Listen to Podcast of the Show
Richard and Joe welcomed Eric Gomez, CEO of Canopy San Diego. Canopy San Diego is a mentorship-driven, seed-stage investment program for startups in the legal cannabis-ancillary industry. There is one important caveat to the accelerator. Canopy San Diego is bypassing the risks associated with funding anyone dealing directly with plants, which means it won’t accept startups that actually cultivate or sell cannabis. The goal of Canopy SD is to boost companies with products that could help growers or dispensaries. Many companies will not do business with the pot industry, leaving a niche for banking, water, and data analytics products tailored to marijuana businesses. Canopy takes entrepreneurs just starting a company and teaches them how to build infrastructure, making sure they have all the non-sexy business components in place, like legal and accounting.
“During the gold rush, it’s a good time to be in the pick and shovel business” – Mark Twain
Participants give up an ownership stake of between 6 and 9.5 percent in their venture in exchange for $20,000 in working capital and guidance from the investor group who help them establish a business plan that will attract further investment. The most promising companies can get up to another $50,000 upon completion of the program. Canopy puts the entrepreneurs in a free, shared working space. Within that space, they bring in a number of mentors, have social events several times a month, and bring in investors looking to develop within the cannabis industry. The goal as an accelerator is to produce companies that can compete with other startups and raise money quicker from strategic partners that are going to help them get to the next stage.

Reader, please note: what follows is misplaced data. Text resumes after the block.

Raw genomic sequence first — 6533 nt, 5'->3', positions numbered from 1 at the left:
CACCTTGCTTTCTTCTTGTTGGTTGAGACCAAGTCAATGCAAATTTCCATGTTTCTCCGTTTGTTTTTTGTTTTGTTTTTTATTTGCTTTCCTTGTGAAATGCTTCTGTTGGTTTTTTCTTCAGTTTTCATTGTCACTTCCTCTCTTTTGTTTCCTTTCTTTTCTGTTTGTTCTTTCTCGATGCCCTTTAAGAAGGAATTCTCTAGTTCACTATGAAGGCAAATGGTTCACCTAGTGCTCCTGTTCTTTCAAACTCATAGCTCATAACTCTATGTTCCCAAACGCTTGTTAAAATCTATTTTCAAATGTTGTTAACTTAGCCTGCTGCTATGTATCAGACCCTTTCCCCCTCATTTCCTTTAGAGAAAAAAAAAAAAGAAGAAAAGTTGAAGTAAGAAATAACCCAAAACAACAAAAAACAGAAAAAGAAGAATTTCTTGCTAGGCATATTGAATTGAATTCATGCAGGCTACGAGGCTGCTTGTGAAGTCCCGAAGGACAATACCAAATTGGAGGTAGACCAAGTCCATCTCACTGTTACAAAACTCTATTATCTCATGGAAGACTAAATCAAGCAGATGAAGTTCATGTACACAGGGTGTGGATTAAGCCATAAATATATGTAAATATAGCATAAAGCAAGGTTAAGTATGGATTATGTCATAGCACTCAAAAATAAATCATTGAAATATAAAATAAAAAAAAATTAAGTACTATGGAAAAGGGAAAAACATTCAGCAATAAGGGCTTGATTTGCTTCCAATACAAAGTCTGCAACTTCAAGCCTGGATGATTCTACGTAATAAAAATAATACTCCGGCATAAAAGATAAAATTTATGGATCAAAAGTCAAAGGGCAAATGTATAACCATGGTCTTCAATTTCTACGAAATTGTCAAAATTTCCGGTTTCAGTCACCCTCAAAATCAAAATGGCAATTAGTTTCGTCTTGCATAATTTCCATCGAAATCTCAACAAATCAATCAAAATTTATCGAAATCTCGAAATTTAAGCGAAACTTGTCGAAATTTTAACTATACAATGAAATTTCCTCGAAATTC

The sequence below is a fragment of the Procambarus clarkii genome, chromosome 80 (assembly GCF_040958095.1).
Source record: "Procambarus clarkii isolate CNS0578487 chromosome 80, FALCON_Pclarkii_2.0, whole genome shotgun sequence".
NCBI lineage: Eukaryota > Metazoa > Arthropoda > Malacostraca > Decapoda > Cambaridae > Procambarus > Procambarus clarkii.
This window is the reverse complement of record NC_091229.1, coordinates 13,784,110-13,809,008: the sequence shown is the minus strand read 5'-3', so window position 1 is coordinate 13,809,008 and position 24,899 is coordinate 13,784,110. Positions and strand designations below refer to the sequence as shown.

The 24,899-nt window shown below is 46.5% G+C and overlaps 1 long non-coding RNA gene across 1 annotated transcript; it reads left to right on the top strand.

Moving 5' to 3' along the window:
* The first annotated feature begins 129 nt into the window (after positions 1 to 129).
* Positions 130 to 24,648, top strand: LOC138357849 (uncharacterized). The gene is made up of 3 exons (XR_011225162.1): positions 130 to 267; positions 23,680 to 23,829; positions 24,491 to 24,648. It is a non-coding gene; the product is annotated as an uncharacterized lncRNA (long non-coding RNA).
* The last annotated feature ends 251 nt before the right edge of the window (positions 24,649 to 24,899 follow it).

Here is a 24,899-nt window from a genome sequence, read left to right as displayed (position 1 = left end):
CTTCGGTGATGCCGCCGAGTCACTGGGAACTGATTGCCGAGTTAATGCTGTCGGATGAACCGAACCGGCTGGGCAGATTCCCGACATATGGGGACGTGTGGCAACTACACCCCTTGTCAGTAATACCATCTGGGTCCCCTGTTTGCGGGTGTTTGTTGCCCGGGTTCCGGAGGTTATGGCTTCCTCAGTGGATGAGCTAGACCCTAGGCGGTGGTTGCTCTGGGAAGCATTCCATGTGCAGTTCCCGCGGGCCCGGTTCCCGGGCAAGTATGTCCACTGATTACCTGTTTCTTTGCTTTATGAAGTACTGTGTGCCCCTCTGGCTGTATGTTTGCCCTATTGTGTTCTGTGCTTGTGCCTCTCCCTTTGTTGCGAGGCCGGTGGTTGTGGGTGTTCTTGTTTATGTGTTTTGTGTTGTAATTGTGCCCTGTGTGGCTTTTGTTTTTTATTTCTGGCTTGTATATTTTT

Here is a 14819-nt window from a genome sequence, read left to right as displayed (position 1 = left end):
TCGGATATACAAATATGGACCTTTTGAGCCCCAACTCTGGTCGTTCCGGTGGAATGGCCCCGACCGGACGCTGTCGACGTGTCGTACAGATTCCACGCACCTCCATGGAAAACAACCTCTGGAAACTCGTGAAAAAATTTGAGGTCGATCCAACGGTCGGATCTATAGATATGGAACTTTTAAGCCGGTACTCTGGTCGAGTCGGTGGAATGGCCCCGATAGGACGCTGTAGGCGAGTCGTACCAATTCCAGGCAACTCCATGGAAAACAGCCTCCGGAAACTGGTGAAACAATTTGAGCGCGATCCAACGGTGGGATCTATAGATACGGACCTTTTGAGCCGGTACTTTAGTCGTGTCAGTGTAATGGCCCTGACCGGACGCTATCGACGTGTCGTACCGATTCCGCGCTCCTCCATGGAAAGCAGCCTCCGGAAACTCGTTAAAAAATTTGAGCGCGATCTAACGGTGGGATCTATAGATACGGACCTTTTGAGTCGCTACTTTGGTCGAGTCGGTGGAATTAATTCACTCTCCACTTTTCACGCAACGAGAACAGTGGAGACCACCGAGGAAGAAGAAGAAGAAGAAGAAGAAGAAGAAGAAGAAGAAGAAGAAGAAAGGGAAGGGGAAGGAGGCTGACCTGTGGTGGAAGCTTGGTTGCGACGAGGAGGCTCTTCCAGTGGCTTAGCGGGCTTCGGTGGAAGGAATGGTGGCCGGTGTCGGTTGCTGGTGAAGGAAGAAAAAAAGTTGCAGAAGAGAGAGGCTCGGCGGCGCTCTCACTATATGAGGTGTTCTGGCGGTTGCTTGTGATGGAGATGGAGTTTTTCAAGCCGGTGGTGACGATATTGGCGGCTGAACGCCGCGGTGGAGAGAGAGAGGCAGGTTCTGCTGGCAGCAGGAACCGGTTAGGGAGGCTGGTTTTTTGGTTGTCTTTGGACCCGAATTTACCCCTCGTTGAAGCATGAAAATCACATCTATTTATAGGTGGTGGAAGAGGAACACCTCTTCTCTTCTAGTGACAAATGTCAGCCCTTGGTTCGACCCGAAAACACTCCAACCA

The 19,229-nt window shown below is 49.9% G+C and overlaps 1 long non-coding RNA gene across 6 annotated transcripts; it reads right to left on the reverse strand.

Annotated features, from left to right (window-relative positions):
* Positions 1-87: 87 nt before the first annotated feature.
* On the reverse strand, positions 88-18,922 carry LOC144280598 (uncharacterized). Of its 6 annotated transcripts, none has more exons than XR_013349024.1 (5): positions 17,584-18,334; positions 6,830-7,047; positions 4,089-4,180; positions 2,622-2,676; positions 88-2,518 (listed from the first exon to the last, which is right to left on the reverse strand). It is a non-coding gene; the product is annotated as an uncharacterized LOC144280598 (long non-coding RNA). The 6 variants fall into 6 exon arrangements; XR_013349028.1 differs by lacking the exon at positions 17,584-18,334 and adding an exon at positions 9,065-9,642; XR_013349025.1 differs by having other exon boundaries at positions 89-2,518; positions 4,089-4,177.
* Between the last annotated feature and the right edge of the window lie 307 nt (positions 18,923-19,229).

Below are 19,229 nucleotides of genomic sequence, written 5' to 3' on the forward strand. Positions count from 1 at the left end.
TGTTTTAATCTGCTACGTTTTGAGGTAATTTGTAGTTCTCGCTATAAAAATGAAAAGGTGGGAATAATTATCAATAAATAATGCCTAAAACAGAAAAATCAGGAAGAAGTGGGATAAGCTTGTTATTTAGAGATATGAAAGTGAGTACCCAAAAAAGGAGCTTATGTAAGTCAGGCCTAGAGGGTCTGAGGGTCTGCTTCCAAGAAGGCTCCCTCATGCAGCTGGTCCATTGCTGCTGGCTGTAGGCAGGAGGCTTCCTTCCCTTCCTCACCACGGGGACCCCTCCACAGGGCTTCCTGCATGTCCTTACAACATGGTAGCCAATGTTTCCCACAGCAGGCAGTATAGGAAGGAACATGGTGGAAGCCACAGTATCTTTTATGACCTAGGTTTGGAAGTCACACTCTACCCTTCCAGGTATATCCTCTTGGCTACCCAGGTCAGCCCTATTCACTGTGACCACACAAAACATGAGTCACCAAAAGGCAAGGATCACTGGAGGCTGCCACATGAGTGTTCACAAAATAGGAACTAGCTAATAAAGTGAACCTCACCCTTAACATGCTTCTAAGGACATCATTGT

Recently, Canopy San Diego completed its first cohort. The eight companies participating in the accelerator program were, Apothecary Direct Cannabis Network, Icarus RT, Lodestone Data Technologies, LooseLeaf Tech, LoudCloud, MycoCann, and Yobi. Canopy is looking for startups with a strong team of founders who have technical knowledge of the industry and a solution to a problem for their upcoming class.
Eric Gomez received his BS in Mechanical Engineering from UCLA in 1997 and an MBA from the University of Texas at Austin in 2007.